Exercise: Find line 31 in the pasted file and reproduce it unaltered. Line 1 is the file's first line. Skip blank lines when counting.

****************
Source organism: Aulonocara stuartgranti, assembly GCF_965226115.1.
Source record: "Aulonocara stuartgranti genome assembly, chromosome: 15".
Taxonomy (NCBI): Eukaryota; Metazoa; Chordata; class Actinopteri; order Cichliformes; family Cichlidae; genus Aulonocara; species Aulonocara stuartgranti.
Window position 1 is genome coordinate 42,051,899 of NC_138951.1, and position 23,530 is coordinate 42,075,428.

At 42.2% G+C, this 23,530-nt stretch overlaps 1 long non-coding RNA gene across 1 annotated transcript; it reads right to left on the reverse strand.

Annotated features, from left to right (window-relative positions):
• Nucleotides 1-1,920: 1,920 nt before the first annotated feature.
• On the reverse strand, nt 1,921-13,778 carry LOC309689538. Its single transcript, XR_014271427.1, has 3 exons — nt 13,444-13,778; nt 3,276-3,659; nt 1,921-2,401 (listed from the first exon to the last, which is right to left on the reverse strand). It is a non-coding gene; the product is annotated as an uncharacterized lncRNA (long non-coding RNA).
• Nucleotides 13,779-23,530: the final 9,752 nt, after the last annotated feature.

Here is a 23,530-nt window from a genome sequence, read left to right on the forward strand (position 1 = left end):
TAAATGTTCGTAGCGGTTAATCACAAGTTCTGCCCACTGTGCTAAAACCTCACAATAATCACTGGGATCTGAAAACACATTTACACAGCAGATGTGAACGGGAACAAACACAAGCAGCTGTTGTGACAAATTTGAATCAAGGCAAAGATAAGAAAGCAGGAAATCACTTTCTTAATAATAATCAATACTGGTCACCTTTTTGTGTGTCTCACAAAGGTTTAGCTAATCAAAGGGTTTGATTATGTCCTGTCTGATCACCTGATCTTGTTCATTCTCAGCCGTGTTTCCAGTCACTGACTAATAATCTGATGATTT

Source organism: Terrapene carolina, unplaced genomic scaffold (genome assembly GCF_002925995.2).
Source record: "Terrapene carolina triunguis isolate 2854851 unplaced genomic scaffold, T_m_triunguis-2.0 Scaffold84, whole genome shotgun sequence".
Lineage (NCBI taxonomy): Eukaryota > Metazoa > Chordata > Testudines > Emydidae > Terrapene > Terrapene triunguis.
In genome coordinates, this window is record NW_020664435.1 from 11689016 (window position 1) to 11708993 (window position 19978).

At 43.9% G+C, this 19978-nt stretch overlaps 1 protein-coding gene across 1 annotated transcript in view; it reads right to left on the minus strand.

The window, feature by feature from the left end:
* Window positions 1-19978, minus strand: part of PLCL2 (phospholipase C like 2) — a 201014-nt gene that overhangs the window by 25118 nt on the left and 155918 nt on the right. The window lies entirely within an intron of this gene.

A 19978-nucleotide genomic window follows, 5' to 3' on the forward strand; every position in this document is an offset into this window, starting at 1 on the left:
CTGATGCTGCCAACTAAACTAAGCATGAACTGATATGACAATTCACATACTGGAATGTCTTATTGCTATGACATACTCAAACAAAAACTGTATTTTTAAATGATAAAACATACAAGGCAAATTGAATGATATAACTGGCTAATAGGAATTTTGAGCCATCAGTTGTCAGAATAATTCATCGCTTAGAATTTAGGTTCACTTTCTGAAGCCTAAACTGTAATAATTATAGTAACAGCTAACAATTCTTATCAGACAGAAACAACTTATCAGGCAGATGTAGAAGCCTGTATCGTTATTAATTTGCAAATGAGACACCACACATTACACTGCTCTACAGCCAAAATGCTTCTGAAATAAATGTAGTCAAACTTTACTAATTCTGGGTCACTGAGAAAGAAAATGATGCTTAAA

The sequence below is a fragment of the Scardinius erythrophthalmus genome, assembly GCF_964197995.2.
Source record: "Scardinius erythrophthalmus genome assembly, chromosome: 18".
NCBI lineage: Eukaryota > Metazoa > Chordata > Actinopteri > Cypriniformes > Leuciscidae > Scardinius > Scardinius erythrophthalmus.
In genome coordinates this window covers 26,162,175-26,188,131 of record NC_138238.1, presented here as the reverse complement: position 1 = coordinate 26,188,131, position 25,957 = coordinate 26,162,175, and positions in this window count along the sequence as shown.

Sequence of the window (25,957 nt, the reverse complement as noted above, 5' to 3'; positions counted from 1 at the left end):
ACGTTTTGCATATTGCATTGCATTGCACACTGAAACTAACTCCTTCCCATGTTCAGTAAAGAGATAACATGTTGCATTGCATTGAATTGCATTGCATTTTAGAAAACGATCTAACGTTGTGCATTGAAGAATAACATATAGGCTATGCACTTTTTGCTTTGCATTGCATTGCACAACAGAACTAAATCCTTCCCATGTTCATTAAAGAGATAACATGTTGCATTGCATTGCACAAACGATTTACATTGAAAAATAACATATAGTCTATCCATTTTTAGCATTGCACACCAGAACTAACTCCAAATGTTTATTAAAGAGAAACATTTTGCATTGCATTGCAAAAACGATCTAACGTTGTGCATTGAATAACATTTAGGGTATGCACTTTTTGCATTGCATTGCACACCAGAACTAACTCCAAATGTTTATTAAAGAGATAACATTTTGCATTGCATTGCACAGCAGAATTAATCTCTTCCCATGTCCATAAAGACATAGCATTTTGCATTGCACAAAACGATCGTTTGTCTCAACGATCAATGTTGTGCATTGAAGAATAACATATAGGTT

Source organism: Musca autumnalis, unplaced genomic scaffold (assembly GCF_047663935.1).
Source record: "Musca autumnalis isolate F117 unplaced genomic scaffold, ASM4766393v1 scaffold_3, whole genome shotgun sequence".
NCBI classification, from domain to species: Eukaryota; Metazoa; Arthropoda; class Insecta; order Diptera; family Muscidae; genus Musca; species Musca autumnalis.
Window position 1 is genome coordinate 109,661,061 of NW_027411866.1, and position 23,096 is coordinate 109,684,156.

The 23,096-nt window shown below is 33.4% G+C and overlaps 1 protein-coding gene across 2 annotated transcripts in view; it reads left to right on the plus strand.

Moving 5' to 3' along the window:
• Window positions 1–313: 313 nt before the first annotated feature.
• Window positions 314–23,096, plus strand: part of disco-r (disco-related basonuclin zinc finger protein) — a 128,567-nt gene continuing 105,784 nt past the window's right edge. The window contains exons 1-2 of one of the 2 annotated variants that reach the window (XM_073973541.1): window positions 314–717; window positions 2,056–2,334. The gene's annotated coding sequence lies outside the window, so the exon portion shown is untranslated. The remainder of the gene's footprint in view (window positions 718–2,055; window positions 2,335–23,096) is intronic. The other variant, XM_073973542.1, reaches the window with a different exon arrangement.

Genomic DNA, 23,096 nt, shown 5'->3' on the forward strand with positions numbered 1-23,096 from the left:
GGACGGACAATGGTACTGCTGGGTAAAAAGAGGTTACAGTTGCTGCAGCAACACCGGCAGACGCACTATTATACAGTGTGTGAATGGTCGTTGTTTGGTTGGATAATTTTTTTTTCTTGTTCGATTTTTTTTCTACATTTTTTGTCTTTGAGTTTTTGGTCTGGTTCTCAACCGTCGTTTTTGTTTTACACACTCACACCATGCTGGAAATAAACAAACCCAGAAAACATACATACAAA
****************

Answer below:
The 23,096-nt window shown below is 33.4% G+C and overlaps 1 protein-coding gene across 2 annotated transcripts in view; it reads left to right on the plus strand.